Some residents have questioned Katherine Town Council's continued use of PFAS contaminated water.
It was the high PFAS levels in the bore water which caused the town’s swimming pool to be closed last year.
Warning signs have been placed around the town saying bores are in use but the signs do not indicate the water is contaminated.
Mayor Fay Miller revealed at the recent Senate hearing in Katherine the issue had been considered by council, although not debated in public.
Mayor Miller was questioned by Senators on the continued use of contaminated water in parks and sportsgrounds.
“We had a long discussion about this at council. We've also got a responsibility to provide good play areas and green areas,” Mayor Miller said.
“The responsibility for us is to make sure that we've got good grassed areas for children to play on.
“The reassurance we had from the health department is that the contamination was so minimal.
“You'd probably have to eat the grass and keep eating the grass for a while for it to have any effect on you. What do you do? Let the town go brown and not do anything about it?
“No. Our responsibility is to provide good reserves and good parks for our town. We have the belief that we are certainly not contaminating our parks.”
Other residents told the same hearing some people were drinking from the taps and sprinklers which council was using.
Others questioned the use of drawing PFAS contamination from the acquifer and using it on the surface.
They are issues to the considered by the Senate committee.
The main pathways for PFAS to enter the body are through drinking water and eating food.
Katherine Town Council lists a table of bore PFAS results on its website.
“As part of the ongoing communication and advocacy for our community, Council has chosen to provide the results of the PFAS bore readings for Council managed irrigation bores. As a precautionary measure, where the readings show any detectable level of PFAS, council will identify and implement measures to reduce potential exposure of the water to the community as a matter of priority,” the site says.
Samples taken from sportsgrounds bores in October show PFAS levels ranging from 1.06-0.54 micrograms per litre.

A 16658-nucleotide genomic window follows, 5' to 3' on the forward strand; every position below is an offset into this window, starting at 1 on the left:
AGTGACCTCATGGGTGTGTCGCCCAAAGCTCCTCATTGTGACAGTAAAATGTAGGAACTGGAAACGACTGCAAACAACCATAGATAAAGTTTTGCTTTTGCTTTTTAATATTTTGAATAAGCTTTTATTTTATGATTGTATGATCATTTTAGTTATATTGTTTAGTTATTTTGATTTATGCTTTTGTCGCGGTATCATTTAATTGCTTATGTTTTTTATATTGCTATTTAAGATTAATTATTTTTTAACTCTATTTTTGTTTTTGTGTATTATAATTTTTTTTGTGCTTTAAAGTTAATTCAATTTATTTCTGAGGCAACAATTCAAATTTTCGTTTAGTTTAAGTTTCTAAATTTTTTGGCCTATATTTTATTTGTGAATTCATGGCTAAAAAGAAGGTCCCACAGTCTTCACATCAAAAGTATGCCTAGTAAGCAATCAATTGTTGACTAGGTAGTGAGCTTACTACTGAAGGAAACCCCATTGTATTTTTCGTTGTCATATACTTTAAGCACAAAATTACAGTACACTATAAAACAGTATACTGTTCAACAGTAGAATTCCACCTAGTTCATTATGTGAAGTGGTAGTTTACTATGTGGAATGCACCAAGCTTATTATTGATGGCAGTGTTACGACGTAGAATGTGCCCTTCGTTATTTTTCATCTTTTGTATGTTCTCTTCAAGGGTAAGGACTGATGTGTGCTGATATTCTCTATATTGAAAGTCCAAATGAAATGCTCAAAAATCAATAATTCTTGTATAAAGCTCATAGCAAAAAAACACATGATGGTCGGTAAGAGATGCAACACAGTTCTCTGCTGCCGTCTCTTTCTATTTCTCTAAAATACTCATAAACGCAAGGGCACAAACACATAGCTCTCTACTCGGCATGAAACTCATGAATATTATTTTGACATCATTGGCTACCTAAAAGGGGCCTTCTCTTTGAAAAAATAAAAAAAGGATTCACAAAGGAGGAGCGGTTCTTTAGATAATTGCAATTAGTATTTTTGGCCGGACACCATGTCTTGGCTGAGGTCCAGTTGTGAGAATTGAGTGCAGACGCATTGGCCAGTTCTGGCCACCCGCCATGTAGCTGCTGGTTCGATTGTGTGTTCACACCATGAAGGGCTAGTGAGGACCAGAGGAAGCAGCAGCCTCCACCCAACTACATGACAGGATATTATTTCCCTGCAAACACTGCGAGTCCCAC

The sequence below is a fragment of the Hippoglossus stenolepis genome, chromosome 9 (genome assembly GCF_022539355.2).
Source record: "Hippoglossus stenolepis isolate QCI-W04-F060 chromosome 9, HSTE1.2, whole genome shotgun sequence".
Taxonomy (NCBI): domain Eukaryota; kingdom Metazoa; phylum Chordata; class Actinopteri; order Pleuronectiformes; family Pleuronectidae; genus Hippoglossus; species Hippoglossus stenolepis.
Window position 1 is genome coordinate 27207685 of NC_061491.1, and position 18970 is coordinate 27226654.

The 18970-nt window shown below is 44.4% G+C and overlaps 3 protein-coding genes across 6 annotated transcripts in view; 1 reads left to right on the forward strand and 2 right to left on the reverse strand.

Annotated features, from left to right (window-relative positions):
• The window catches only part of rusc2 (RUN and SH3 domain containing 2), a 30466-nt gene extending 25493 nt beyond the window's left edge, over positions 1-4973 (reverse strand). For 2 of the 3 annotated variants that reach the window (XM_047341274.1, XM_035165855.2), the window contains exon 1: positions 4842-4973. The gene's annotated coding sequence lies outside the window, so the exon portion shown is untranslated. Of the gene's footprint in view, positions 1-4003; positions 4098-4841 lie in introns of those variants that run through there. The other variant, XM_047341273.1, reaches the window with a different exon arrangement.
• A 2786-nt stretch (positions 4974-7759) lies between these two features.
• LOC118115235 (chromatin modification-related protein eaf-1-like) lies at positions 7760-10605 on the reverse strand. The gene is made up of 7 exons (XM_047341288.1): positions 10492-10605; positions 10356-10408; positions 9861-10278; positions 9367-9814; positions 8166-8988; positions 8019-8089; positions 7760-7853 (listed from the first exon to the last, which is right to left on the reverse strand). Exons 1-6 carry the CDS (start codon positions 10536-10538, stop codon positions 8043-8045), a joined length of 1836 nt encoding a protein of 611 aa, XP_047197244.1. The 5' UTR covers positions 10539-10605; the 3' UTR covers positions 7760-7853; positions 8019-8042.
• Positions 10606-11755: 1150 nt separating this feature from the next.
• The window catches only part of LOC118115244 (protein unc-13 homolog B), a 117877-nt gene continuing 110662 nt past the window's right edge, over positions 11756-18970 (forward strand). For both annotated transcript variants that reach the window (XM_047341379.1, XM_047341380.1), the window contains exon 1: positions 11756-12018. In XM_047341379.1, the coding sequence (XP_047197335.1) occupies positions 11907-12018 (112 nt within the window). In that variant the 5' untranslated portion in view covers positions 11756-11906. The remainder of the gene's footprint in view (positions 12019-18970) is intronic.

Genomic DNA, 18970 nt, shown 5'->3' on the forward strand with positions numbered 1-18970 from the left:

Australia’s recommended limit for recreation water is 0.7.
Drinking water’s guidance value is 0.07.
The bores which supply Katherine’s water treatment plant commonly produce readings of 0.2.
Water from those bores is treated to remove almost all the PFAS.
The council’s website also lists soil sample results from several ovals which have also produced high results.
The Human Health Risk Assessment published this year said: “In addition, no exceedances of the adopted soil screening criteria for recreational settings was noted in samples collected from public parks, sporting grounds or schools that are irrigated with PFAS impacted water. Exposures associated with the incidental ingestion, inhalation of dust and dermal contact of soils irrigated with PFAS impacted water does not require further evaluation for receptors in residential or recreational settings, including schools.”
The report also said: “Contaminants in water can enter the body a result of direct and incidental ingestion of water used for drinking water, domestic use, recreational use (i.e. to fill swimming pools or sprinkler play), irrigation and livestock watering uses.”
Some of the PFAS results in the hot spot, the source of the contamination at the Tindal fire training areas, were found in the assessment to be 359-1400.
The assessment did recommend an avoidance of some local produce, such as eggs, if irrigated or water from bores in zone one, those in the direct path of the PFAS contamination from the Tindal RAAF Base to the Katherine River.
Katherine is still waiting on that advice.